• GP records confirm 10mg od
  • 2/7 blood tests re-checked Haem
  • 5/7 patient dies

37
Case study 2 Nottingham
  • Rx Intrathecal methotrexate under GA in theatre
    by Oncology Reg intravenous vincristine on ward
    by specialist nurse
  • "Outlied" on non-specialist ward
  • Both drugs delivered to theatre from ward
  • Given food pre-op op postponed

38
  • Orignal SpR off-duty now
  • Cover SpR unable to leave ward, anaesthetist to
    admin intrathecal drug
  • Aneasthetist had given I/Thecal drugs before but
    had never given chemotherapy
  • Methotrexate given intravenously
  • Vincristine given intrathecally
  • Patient died

39
How to handle errors
  • Is there an acceptable rate ?
  • Should errors be graded or scored for severity ?
  • Blame vs. No blame
  • Analyse why the errors have occurred and try to
    prevent reoccurrence

40
When things go wrong The "patient-centered
approach
  • Identify an individual to blame
  • Focus on events surrounding the adverse event
  • Focus on the human acts or omissions immediately
    preceding the event
  • Blame, name shame

41
Myths
  • Perfection myth
  • If people try hard enough they will not make any
    errors
  • Punishment myth
  • If we punish people when they make a errors, ther
    will make fewer of them

42
Or/ Active learning Understanding causes of
failure
  • Human error may precipitate
  • a serious error
  • but
  • Deeper, systematic, factors are usually present
  • Addressing these would have prevented the error

43
  • Humans are fallible
  • Errors are inevitable
  • Change work conditions to make humans less
    error-provoking
  • Why did the defences fail?
  • What factors contributed to the failure?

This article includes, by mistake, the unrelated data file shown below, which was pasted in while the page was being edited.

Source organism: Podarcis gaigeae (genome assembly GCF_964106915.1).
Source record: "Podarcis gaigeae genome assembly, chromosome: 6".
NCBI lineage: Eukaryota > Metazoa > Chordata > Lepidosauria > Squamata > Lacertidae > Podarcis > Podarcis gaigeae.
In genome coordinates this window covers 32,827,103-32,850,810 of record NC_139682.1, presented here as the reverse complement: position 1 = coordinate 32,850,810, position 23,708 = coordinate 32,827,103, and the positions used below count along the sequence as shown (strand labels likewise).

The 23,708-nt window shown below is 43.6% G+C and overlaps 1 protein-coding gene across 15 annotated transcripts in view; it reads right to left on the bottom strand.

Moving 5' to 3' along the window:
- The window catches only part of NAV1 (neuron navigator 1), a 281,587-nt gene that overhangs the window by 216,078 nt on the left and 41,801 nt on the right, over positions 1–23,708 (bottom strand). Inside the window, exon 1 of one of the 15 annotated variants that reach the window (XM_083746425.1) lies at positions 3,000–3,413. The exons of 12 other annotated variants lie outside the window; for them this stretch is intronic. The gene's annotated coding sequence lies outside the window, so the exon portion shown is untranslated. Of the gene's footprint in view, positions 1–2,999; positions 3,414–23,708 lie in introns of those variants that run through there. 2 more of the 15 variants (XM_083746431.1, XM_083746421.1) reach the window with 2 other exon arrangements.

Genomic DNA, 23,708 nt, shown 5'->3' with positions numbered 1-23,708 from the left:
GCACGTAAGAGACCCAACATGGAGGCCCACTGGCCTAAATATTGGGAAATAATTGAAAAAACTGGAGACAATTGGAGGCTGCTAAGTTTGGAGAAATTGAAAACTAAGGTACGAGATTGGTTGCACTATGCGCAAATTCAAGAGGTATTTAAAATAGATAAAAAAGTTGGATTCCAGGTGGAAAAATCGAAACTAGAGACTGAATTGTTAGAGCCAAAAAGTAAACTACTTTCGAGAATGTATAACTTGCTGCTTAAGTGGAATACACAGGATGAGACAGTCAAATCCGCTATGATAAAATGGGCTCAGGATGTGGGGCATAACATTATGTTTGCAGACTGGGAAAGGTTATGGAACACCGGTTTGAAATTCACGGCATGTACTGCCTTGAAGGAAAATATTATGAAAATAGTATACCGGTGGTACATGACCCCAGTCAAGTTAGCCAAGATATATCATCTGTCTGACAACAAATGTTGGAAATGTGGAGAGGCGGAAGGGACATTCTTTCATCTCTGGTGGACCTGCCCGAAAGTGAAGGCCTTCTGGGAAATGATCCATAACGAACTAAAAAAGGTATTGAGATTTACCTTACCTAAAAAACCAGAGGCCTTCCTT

• CPD

44
How can we help you?
  • Clinical
  • pharmacists

45
How can we help you?
  • Medicines
  • Information
  • Department

46
How can we help you?
  • Formularies
  • and
  • Prescribing
  • guidelines

47
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48
How can we help you?
  • Resources
  • BNF
  • Medicines
  • for Children

49
Safe prescribing A summary
  • Care with units
  • Legal
  • Is it weight/BSA-related dosing. Is weight
    accurate?
  • Clear and unambiguous
  • Approved name
  • No abbreviations
  • Care with IVs

50
  • Clear decimal points
  • 0.5ml not .5ml
  • Rewrite charts regularly
  • Take time, eg to read labels
  • In English
  • If abbreviate use standard ones
  • od / bd / tds / qds
  • NOT 250mg3

51
  • Care if
  • Impaired renal function (NB GFR)
  • Hepatic dysfunction
  • Children
  • The elderly
  • Drug unknown to you
  • Very new drug

52
The 5 Rights
  • the right patient
  • the right drug
  • the right time
  • the right dose
  • the right route

53
If in doubt ..
  • Please ask

54
Further reading/references
  • Naylor, R. Medication Errors. Radcliffe Press.
    ISBN 1857759567
  • Department of Health. (2004). Building a safer
    NHS. Improving patient safety.
  • National Patient Safety Agency (NPSA) (UK)
  • Website http//www.npsa.nhs.uk/
  • Institute for Safe Medication Practices (ISMP)
    (American)
  • Website http//www.ismp.org/